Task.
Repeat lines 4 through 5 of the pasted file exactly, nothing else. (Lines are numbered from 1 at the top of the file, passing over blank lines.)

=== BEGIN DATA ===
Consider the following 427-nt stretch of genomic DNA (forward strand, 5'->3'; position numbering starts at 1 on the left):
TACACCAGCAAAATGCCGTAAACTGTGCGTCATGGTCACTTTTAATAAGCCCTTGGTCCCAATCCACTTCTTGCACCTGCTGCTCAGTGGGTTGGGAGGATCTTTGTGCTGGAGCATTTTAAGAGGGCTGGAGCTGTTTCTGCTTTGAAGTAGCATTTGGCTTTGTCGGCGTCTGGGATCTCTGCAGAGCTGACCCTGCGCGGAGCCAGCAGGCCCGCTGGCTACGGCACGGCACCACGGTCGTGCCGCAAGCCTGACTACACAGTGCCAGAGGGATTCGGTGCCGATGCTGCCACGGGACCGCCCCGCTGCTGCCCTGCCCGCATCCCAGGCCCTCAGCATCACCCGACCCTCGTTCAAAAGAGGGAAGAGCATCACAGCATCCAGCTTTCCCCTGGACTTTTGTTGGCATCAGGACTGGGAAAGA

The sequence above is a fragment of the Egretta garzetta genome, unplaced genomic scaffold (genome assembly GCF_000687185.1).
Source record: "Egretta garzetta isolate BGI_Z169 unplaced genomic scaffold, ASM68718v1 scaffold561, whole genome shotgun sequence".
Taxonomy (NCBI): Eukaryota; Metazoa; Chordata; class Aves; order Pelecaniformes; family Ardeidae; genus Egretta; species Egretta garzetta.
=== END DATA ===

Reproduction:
Source record: "Egretta garzetta isolate BGI_Z169 unplaced genomic scaffold, ASM68718v1 scaffold561, whole genome shotgun sequence".
Taxonomy (NCBI): Eukaryota; Metazoa; Chordata; class Aves; order Pelecaniformes; family Ardeidae; genus Egretta; species Egretta garzetta.